Walgreens’ response to pressure from Republican attorneys general “was unacceptable and appeared to bow to these threats, ignoring the critical need to ensure that patients can obtain this essential health care whenever possible,” the senators continued. “As you move through the FDA certification process, we urge you to fully evaluate each state’s laws and ensure that your policies provide the strongest possible legal access to this critical patient care.”

Stabenow said BNC Newswho first reported on letters from senators on Tuesday that “Companies should under no circumstances deny legal health care to women who have the right to access this lifesaving medicine. All companies must follow the FDA certification process and fully comply with applicable state and federal laws.”

Senate Democrats have written to the CEOs of Albertsons, Costco, Kroger and Walmart “with great frustration” that none of them have publicly indicated whether they plan to allow customers to access mifepristone via their pharmacies across the country.

After expressing concern that the GOP’s bullying tactics could “cause companies like yours to continue to stay away and undermine critical care for your customers,” the senators urged these four chains “to pursue policies that provide the best possible access to the full range of essential health care they need, including mifepristone, and to communicate clearly to your clients how they can access this care.”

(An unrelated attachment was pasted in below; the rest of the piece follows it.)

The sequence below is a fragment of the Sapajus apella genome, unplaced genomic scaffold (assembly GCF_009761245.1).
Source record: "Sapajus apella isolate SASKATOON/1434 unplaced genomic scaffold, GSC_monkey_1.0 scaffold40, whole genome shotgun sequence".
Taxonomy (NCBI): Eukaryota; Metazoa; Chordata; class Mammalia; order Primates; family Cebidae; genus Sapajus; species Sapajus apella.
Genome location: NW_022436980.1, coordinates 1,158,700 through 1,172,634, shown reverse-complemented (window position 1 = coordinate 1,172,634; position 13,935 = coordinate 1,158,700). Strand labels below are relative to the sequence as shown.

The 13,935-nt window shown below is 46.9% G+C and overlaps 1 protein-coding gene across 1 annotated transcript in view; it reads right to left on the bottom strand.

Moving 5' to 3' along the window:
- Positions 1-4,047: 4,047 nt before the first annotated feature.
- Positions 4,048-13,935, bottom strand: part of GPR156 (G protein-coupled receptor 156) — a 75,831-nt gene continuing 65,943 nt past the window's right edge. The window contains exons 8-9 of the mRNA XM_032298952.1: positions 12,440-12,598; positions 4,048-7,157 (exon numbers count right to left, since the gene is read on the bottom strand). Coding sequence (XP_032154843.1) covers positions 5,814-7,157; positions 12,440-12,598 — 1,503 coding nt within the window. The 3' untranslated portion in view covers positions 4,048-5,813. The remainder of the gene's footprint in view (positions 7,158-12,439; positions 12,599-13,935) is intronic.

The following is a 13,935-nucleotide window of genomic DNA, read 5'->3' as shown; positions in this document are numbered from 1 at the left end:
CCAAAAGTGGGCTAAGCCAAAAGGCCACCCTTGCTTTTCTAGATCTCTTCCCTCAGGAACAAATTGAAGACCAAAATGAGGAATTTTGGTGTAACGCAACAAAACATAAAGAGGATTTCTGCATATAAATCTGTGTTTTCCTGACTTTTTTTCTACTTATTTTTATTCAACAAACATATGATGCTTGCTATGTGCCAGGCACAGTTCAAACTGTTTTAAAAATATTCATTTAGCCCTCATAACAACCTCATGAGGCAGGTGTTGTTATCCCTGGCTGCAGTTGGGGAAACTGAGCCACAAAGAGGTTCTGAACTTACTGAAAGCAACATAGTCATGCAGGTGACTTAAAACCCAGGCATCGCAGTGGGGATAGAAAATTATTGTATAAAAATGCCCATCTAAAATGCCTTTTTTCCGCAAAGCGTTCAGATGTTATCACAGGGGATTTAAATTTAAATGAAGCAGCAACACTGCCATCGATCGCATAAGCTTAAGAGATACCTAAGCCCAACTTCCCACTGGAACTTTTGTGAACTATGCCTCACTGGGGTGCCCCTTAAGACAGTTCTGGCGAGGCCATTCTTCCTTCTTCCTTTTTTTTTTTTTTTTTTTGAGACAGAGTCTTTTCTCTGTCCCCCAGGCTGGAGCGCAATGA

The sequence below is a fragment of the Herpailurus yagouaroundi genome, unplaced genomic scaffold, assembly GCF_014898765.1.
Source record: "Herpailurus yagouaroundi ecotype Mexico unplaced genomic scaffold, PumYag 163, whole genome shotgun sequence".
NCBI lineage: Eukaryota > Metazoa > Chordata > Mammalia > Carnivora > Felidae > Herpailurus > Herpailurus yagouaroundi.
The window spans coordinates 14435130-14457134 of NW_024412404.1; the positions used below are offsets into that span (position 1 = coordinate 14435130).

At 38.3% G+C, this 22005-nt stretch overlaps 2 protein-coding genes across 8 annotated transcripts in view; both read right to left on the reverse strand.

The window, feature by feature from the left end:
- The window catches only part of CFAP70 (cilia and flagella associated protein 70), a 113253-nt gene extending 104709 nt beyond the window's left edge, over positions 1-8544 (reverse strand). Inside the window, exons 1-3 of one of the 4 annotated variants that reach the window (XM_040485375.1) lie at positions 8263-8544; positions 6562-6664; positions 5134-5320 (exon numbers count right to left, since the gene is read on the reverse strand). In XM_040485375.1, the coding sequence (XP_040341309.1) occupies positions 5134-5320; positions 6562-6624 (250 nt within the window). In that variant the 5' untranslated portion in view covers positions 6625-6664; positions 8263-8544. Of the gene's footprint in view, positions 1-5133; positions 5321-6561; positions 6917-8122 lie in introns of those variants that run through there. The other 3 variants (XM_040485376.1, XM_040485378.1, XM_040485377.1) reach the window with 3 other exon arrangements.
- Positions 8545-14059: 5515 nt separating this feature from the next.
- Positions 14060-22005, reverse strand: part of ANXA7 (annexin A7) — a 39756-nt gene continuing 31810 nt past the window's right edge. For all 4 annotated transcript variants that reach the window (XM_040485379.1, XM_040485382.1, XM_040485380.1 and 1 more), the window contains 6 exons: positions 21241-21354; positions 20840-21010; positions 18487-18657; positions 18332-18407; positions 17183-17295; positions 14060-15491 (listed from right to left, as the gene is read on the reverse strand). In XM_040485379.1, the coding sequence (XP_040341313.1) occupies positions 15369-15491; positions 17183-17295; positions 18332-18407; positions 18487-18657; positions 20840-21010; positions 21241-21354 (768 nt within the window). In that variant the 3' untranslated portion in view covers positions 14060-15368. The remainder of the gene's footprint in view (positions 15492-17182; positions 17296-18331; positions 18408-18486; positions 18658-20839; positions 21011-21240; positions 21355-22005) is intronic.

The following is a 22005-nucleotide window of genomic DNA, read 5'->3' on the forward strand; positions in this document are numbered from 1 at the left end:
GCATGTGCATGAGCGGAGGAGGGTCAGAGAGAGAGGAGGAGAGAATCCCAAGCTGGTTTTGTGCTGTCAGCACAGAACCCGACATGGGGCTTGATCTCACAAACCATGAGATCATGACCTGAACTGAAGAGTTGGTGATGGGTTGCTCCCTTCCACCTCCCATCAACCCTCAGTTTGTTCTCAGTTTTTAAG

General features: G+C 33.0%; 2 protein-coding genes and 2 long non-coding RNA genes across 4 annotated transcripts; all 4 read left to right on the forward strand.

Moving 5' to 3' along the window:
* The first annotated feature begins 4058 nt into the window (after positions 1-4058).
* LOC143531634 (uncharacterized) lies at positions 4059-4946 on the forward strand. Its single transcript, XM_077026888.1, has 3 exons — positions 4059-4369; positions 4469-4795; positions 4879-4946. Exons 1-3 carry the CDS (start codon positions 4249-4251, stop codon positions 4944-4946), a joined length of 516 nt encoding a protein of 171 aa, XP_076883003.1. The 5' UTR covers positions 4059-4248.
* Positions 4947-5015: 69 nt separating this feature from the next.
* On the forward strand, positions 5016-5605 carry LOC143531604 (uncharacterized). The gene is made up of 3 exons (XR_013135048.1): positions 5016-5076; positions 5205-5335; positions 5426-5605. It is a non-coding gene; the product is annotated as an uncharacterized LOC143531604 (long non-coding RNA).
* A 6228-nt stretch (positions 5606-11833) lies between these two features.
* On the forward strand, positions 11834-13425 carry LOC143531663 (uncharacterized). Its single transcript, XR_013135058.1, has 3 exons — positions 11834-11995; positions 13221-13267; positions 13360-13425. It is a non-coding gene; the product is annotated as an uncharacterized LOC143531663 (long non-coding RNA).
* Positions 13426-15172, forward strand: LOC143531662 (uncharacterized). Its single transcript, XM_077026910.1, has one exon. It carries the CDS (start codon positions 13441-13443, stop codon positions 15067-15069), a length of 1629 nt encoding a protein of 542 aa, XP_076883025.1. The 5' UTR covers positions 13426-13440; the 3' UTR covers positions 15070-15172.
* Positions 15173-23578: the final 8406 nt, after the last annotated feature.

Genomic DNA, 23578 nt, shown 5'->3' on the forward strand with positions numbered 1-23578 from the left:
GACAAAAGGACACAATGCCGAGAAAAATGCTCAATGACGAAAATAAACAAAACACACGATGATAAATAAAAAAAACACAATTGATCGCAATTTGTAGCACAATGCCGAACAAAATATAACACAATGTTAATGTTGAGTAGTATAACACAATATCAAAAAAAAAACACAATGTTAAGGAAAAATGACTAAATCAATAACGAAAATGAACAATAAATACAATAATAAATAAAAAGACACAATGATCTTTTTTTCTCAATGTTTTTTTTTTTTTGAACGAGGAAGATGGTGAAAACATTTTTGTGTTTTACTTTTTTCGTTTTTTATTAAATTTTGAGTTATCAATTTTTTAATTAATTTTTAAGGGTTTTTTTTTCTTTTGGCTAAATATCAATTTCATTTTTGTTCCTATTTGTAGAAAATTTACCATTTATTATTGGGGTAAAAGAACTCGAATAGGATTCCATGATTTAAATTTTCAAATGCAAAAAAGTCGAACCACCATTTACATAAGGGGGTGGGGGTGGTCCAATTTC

“We look forward to hearing from you by March 21, 2023 on your intentions to ensure access to this critical FDA-approved product,” the lawmakers added.

In letters to CVS and Rite Aid management, Senate Democrats expressed appreciation for the two chains’ continued efforts to become distributors of mifepristone while noting that “at a time of great confusion over the access to abortion, it is imperative that no company adds to it”. ”

The senators asked the executives of the two companies to answer three questions by March 21:

  • If certified, how do you plan to inform current customers of access to mifepristone in a given state, where restrictions exist and do not exist?
  • If a new state law to restrict access to medical abortion is proposed, at what stage will you clarify to your clients whether they still have access to mifepristone?
  • Will your business conduct community outreach activities to ensure clients are aware of the full range of legal health services available to them?

“Medical abortion is how most women in our country get abortion care,” Murray said. NBC“and it’s absolutely essential that patients can access this safe, FDA-approved drug without having to take medically unnecessary steps or empty their bank accounts to travel hundreds of miles.”

Questions and concerns about access to mifepristone at retail pharmacies arise as patients and providers across the country prepare for a secret hearing Wednesday before right-wing U.S. District Court Judge Matthew Kacsmaryk regarding the efforts by an anti-choice group to limit access to abortion by claiming the FDA should never have approved the drug more than two decades ago.

Republished from Common Dreams (Jessica Corbett, editor) under Creative Commons (CC BY-NC-ND 3.0).